Sunday, May 14, 2017

Maybe Next Time

NASA Denies Trump’s Request to Send Astronauts Past the Moon on New Rocket




The inside of the Space Launch System’s liquid hydrogen tank. Credit Steve Seipel/NASA

When NASA launches its new big rocket for the first time — more than a year and a half from now, at the earliest — there will be no astronauts along for the ride.

In February, at the request of the Trump administration, NASA began studying whether it was possible to add crew for the first flight of its Space Launch System, a heavy-lift rocket under development for deep space missions.

On Friday, the space agency announced it would not. During a conference call with reporters, Robert M. Lightfoot Jr., the acting NASA administrator, said the change was technically feasible, but that the additional cost, time and risks outweighed the benefits. “It really reaffirmed the baseline plan we have in place is the best way to go,” he said.

Putting astronauts on the first flight would have added $600 million to $900 million to the $24 billion price tag, Mr. Lightfoot said, and delayed the launch until probably the first half of 2020.


Including astronauts would have also required significant work, like adding a fully operational life-support system to the Orion crew capsule, where the astronauts would have been seated.

Even without that additional work, Mr. Lightfoot announced that the launch date has slipped again, to 2019 from the previous target of November 2018, because of various technical challenges and some bad luck. In February, a tornado struck the Michoud Assembly Facility in Louisiana, where pieces of the rocket are being built, damaging the roof and equipment.

“That really set us back in a big way,” said William H. Gerstenmaier, the associate administrator for the human exploration and operations directorate at NASA.

This month, a big dome-shaped piece at Michoud was badly damaged while being moved; it was to become the bottom of a liquid oxygen tank that will be used for testing. “It’s probably not repairable,” Mr. Gerstenmaier said. But there are additional domes, and Mr. Gerstenmaier said he did not expect that to add much to the delay.


An artist’s rendering of the Space Launch System. Still in development, the rocket is meant to eventually send astronauts to Mars. Credit NASA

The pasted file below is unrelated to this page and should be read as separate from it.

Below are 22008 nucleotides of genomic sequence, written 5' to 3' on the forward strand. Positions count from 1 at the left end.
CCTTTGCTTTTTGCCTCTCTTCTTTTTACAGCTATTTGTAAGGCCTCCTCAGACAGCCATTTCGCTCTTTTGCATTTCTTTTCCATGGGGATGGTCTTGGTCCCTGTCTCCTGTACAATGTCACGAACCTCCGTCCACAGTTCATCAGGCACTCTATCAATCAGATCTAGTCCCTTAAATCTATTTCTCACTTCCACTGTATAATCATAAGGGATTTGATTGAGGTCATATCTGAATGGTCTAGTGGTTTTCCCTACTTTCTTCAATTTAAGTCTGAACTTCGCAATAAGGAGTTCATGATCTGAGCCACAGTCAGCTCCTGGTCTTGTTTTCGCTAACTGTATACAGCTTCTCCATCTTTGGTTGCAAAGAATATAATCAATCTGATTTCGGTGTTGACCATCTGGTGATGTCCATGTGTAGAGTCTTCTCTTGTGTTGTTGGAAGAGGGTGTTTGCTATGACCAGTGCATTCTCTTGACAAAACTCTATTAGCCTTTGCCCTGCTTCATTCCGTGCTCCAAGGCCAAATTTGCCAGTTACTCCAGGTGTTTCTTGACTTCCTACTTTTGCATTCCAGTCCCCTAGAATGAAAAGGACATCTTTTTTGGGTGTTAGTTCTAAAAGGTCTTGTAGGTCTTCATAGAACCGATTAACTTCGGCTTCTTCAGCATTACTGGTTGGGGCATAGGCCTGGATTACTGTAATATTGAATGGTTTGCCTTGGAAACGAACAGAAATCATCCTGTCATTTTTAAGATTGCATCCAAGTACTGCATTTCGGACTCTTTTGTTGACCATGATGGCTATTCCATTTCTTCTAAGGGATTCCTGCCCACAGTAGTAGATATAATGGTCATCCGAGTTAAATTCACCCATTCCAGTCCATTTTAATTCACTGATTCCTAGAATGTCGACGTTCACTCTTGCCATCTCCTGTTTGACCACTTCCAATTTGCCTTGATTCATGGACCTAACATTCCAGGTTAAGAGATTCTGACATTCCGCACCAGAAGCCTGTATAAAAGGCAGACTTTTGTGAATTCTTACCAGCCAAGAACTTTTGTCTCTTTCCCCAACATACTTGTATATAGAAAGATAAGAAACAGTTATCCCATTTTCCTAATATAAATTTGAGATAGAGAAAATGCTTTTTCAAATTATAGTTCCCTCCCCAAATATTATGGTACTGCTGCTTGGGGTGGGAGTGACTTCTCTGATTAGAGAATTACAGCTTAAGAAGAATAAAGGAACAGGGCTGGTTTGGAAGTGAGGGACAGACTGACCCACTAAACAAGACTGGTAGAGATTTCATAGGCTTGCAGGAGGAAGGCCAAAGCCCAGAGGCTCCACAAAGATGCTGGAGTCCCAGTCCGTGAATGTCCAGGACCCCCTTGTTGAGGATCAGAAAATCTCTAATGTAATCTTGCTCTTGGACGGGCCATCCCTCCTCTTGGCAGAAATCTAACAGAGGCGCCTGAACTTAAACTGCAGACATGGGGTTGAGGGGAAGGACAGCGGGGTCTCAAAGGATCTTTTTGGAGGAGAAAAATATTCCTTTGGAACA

The construction of the European Space Agency’s contribution to the rocket — a service module that will provide propulsion, power and supplies for the Orion capsule — is also behind schedule.

NASA will now follow its original plan. For the first flight, Orion is to fly thousands of miles beyond the moon during a three-week trip. Mr. Gerstenmaier said one advantage of a crewless mission is that it will allow more thorough testing, closer to the edge of the capabilities of the spacecraft. “We will push as hard as we can,” he said.

The second flight, the first with astronauts, will come about three years later. It is scheduled for August 2021, but will also likely be delayed.

The delays will add to the skepticism of those who think the Space Launch System and Orion will be obsolete by the time they get to the launchpad.

SpaceX, the rocket company started by Elon Musk, is planning to finally launch this summer its long-delayed Falcon Heavy rocket. The Falcon Heavy is not as powerful as the Space Launch System, but with a $90 million price tag, far cheaper. The Space Launch System, which would launch only about once every two years, is estimated to cost $1 billion per mission.

Blue Origin, a rocket company started by Jeff Bezos, the founder of Amazon, is also developing a large rocket called New Glenn, which may begin launching as soon as 2020.

The Trump administration’s preliminary budget proposal for 2018 keeps NASA’s financing level almost unchanged, while it includes deep cuts to many other agencies. The administration has not offered many details of its plans for NASA in the coming years.

At a symposium in Washington this month about efforts to speed the development of much cheaper, fully reusable rockets, Newt Gingrich, the former House speaker who has advised President Trump on various issues including space, described the Space Launch System as less capable than the Saturn 5 rocket that took astronauts to the moon in 1969, yet far more expensive.

“The handwriting is on the wall,” Mr. Gingrich said. “Those kinds of programs are going to look stupid.”

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